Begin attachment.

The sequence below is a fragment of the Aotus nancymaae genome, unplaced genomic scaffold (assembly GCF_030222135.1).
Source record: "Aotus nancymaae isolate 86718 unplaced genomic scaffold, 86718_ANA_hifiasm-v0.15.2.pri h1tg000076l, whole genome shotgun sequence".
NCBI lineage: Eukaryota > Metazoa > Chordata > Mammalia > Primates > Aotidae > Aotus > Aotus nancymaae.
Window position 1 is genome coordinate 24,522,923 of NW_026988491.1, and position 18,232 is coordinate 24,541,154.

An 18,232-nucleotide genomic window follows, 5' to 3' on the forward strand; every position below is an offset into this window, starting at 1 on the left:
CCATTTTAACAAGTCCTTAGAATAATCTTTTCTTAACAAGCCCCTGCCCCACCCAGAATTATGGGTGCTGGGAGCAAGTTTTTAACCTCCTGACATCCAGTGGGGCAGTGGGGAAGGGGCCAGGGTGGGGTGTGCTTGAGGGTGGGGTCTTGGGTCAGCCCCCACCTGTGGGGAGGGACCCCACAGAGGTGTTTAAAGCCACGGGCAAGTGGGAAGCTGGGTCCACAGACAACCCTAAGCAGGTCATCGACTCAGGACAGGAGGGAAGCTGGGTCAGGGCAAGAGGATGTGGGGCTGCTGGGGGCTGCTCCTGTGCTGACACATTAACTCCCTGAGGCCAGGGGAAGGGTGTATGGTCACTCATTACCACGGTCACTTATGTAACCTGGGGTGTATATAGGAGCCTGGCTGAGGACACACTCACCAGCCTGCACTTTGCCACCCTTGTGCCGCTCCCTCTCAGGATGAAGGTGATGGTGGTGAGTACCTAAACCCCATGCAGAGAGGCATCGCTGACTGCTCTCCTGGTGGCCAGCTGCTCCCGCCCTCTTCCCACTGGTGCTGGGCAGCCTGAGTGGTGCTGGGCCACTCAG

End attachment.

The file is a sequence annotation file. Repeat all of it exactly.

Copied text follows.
The sequence below is a fragment of the Aotus nancymaae genome, unplaced genomic scaffold (assembly GCF_030222135.1).
Source record: "Aotus nancymaae isolate 86718 unplaced genomic scaffold, 86718_ANA_hifiasm-v0.15.2.pri h1tg000076l, whole genome shotgun sequence".
NCBI lineage: Eukaryota > Metazoa > Chordata > Mammalia > Primates > Aotidae > Aotus > Aotus nancymaae.
Window position 1 is genome coordinate 24,522,923 of NW_026988491.1, and position 18,232 is coordinate 24,541,154.

An 18,232-nucleotide genomic window follows, 5' to 3' on the forward strand; every position below is an offset into this window, starting at 1 on the left:
CCATTTTAACAAGTCCTTAGAATAATCTTTTCTTAACAAGCCCCTGCCCCACCCAGAATTATGGGTGCTGGGAGCAAGTTTTTAACCTCCTGACATCCAGTGGGGCAGTGGGGAAGGGGCCAGGGTGGGGTGTGCTTGAGGGTGGGGTCTTGGGTCAGCCCCCACCTGTGGGGAGGGACCCCACAGAGGTGTTTAAAGCCACGGGCAAGTGGGAAGCTGGGTCCACAGACAACCCTAAGCAGGTCATCGACTCAGGACAGGAGGGAAGCTGGGTCAGGGCAAGAGGATGTGGGGCTGCTGGGGGCTGCTCCTGTGCTGACACATTAACTCCCTGAGGCCAGGGGAAGGGTGTATGGTCACTCATTACCACGGTCACTTATGTAACCTGGGGTGTATATAGGAGCCTGGCTGAGGACACACTCACCAGCCTGCACTTTGCCACCCTTGTGCCGCTCCCTCTCAGGATGAAGGTGATGGTGGTGAGTACCTAAACCCCATGCAGAGAGGCATCGCTGACTGCTCTCCTGGTGGCCAGCTGCTCCCGCCCTCTTCCCACTGGTGCTGGGCAGCCTGAGTGGTGCTGGGCCACTCAG